What is AdBlue?
AdBlue is a non-toxic urea solution used to chemically reduce NOx-emission from heavy-duty diesel powered vehicles. AdBlue is neither explosive nor harmful to the environment and is classified under the minimum-risk category of transportable fluids. Since AdBlue is corrosive, certain materials are required for its handling and storage.
All major trucks and buses manufacturers in Europe has models that require AdBlue. More specific AdBlue is stored in a separate tank and it is not mixed with diesel or other kind of fuel. Its use is made through a system which is called SCR Selective Catalytic Reduction .
AdBlue should meet the DIN V 70070 standard and ISO 22241-1 specifications and complies with ISO and CEFIC regulations to safeguard the correct functioning of your vehicle's SCR system.
It is very important Ad Blue to fulfill those standards in order to achive a good function of SCR system.
AdBlue® is a registered trademark owned by the VDA (Verband der Automobilindustrie) and is used under license.
- The SCR system does not affect the frequency and the cost of services, unlike the EGR system that has additional maintenance costs. More frequent oil and filters changing whilst the oil required for the EGR technology is of high quality which means high price compared to the SCR technology.
- Reduced fuel consumption. A vehicle with the SCR system and fuel discharge EURO 4 has a 2-3% less than an equivalent vehicle of EURO 3 specifications and 4-8% compared to the EGRn system.
- The SCR system allows the engine to work free without choke setting unlike the EGR and the engine is not in danger of damages due to the circulation of cold fumes, a fact very likely to happen in the EGR system.
- The transform into EURO 2 is manageable in case someone wants to sell it as a used vehicle.
- AdBlue is non-toxic and poses no serious risk to humans, animals or the environment if properly handled. The product is slightly alkaline with a pH of approximately 9.0 so should not be kept in contact with aluminum, brass, mild steel. Stainless steel and plastic tanks and fittings are recommended.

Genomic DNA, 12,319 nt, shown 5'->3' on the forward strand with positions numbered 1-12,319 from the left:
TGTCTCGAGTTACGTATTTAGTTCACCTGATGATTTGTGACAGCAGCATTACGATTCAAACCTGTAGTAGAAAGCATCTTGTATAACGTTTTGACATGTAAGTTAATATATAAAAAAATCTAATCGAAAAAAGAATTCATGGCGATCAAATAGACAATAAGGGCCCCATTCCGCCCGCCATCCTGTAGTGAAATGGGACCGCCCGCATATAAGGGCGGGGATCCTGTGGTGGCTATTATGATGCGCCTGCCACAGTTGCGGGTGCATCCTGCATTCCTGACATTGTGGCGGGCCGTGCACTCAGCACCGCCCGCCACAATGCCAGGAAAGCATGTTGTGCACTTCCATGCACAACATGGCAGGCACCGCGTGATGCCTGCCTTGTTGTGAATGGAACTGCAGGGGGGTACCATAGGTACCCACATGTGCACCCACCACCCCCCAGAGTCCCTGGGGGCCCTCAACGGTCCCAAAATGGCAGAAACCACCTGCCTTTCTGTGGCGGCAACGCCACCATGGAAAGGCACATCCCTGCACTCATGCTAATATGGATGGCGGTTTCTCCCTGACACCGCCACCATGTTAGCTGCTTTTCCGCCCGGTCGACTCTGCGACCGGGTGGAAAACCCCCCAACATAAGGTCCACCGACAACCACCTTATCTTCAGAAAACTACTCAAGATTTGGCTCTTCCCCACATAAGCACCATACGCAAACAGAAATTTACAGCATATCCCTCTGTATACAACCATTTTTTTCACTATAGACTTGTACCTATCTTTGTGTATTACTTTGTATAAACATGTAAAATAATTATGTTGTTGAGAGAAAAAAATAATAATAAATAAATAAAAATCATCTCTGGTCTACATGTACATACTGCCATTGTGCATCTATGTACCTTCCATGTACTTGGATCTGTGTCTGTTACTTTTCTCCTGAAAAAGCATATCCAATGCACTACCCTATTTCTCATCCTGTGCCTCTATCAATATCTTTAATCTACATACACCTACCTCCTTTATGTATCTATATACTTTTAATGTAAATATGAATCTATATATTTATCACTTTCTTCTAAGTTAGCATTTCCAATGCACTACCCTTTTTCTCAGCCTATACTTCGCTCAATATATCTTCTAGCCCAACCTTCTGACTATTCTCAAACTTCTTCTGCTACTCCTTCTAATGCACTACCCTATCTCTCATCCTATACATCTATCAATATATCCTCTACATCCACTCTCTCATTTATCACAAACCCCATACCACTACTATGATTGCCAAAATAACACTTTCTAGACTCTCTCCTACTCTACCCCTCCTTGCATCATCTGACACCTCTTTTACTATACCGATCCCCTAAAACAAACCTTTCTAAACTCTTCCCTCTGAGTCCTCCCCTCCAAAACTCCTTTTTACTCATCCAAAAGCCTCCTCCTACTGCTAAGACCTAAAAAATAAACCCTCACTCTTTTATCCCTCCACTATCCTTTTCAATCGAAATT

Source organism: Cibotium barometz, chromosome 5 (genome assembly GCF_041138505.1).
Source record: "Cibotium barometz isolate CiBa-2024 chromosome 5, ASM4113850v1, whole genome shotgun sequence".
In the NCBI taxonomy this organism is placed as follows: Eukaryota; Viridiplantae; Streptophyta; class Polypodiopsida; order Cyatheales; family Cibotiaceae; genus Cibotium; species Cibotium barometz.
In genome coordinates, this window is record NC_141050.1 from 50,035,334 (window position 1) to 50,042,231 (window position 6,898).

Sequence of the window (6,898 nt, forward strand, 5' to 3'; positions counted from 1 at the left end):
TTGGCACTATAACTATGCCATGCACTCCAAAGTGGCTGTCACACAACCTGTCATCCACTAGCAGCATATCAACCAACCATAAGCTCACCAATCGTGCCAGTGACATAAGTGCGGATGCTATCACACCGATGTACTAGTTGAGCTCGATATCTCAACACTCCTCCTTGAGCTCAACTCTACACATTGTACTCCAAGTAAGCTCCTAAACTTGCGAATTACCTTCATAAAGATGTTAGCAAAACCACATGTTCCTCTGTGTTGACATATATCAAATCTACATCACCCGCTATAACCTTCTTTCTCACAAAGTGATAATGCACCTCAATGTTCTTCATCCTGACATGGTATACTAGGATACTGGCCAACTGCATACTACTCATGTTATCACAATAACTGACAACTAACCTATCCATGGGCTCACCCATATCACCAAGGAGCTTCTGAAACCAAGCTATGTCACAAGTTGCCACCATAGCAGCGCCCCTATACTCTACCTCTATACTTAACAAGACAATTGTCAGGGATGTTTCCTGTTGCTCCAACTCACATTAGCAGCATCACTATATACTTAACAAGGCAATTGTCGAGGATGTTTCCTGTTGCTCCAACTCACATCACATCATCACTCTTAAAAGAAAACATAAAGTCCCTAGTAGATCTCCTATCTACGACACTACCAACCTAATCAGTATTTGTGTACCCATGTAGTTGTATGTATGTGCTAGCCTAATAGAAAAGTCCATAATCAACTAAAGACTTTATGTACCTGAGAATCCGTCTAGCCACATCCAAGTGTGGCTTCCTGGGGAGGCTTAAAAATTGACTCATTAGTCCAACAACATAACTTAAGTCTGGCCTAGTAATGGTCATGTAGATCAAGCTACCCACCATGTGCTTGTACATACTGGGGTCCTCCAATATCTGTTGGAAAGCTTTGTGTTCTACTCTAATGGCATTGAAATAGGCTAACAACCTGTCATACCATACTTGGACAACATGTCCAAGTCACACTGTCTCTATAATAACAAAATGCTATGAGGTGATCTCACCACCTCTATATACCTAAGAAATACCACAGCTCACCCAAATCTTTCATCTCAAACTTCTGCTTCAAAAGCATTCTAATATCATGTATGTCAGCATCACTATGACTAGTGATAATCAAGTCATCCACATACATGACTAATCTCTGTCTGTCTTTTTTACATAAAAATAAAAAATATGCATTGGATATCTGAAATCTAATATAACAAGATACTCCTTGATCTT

- The personal precautions when dealing with AdBlue include to avoid contact with skin and eyes. Also if it is spilled on the floor it causes a slipping hazard.
- The methods for cleaning up are to take up mechanically and collect in suitable container for disposal. Dispose of in compliance with local and national regulations. After cleaning, flush away traces with water.
- AdBlue is not flammable.
- Freezing of AdBlue starts at minus 11.5 °C
- AdBlue can be used once it has frozen. Once AdBlue has melted, it can be used without problems.
- The best way to remove crystallisation or spillage is to rinse with water. When you rinse with water be sure that the is well sealed in order to prevent any contamination of the dilution.
- If AdBlue liquid is spilled on automotive paint you should rinse the surface with water and cleaned from paint. In case AdBlue is left to dry and crystallise on the paint, surface corrosion might take place.
It is important to refer to the AdBlue®’s quality, which should be high. The use of an additive that does not meet the requirements of DIN 70070 will cause various problems that may start from increased emission of exhausts and result in the total destruction of the catalyst.
It can also cause various problems to the engine due to the increased pressure of exhaust fumes since they can not removed correctly on time from the catalyst. This is a result of the low quality of AdBlue® that reduces the size of the catalyst’s pores and deactivates the catalytic elements in the internal.
This method combines the optimized combustion of the engine in with a system of treatment the exhaust emissions, aiming the reduction of the level of pollutant emissions such as oxide of nitrogen (NOx).The basic factor of the procedure is the use of AdBlue®.
This dilution is sprayed in the exhausts before they reach the catalyst. The high temperature which occurs at that point converts AdBlue® into ammonia. Then; while ammonia and the inimical oxides of nitrogen pass through the catalyst, reacts with each other and converts into nitrogen and water vapours, two elements that are not harmful for the atmosphere.